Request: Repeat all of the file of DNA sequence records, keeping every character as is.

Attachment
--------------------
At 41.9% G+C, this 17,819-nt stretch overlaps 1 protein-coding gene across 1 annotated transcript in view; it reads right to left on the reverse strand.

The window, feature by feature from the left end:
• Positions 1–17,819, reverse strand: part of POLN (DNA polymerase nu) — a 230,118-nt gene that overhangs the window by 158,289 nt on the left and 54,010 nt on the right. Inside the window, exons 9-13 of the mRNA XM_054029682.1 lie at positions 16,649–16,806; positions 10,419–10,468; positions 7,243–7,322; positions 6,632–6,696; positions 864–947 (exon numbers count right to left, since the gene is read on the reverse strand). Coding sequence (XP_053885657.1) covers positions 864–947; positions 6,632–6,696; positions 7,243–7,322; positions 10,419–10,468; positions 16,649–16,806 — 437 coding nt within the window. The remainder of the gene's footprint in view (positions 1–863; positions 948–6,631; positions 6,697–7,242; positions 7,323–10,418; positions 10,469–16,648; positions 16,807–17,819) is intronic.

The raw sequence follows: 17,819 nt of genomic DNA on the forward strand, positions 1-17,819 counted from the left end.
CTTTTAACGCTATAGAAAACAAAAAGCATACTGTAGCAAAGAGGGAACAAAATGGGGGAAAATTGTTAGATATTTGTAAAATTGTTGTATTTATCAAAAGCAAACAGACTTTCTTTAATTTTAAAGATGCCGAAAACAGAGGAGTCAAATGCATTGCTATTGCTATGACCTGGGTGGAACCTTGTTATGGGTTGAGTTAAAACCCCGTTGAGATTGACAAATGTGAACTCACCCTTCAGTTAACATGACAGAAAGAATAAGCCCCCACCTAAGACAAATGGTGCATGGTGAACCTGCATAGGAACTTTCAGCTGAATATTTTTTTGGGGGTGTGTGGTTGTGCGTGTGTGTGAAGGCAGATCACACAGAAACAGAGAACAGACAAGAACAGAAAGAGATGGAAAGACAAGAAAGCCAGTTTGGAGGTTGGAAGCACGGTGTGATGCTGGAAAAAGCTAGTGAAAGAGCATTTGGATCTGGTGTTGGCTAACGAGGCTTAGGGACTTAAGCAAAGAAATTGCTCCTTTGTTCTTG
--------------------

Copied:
At 41.9% G+C, this 17,819-nt stretch overlaps 1 protein-coding gene across 1 annotated transcript in view; it reads right to left on the reverse strand.

The window, feature by feature from the left end:
• Positions 1–17,819, reverse strand: part of POLN (DNA polymerase nu) — a 230,118-nt gene that overhangs the window by 158,289 nt on the left and 54,010 nt on the right. Inside the window, exons 9-13 of the mRNA XM_054029682.1 lie at positions 16,649–16,806; positions 10,419–10,468; positions 7,243–7,322; positions 6,632–6,696; positions 864–947 (exon numbers count right to left, since the gene is read on the reverse strand). Coding sequence (XP_053885657.1) covers positions 864–947; positions 6,632–6,696; positions 7,243–7,322; positions 10,419–10,468; positions 16,649–16,806 — 437 coding nt within the window. The remainder of the gene's footprint in view (positions 1–863; positions 948–6,631; positions 6,697–7,242; positions 7,323–10,418; positions 10,469–16,648; positions 16,807–17,819) is intronic.

The raw sequence follows: 17,819 nt of genomic DNA on the forward strand, positions 1-17,819 counted from the left end.
CTTTTAACGCTATAGAAAACAAAAAGCATACTGTAGCAAAGAGGGAACAAAATGGGGGAAAATTGTTAGATATTTGTAAAATTGTTGTATTTATCAAAAGCAAACAGACTTTCTTTAATTTTAAAGATGCCGAAAACAGAGGAGTCAAATGCATTGCTATTGCTATGACCTGGGTGGAACCTTGTTATGGGTTGAGTTAAAACCCCGTTGAGATTGACAAATGTGAACTCACCCTTCAGTTAACATGACAGAAAGAATAAGCCCCCACCTAAGACAAATGGTGCATGGTGAACCTGCATAGGAACTTTCAGCTGAATATTTTTTTGGGGGTGTGTGGTTGTGCGTGTGTGTGAAGGCAGATCACACAGAAACAGAGAACAGACAAGAACAGAAAGAGATGGAAAGACAAGAAAGCCAGTTTGGAGGTTGGAAGCACGGTGTGATGCTGGAAAAAGCTAGTGAAAGAGCATTTGGATCTGGTGTTGGCTAACGAGGCTTAGGGACTTAAGCAAAGAAATTGCTCCTTTGTTCTTG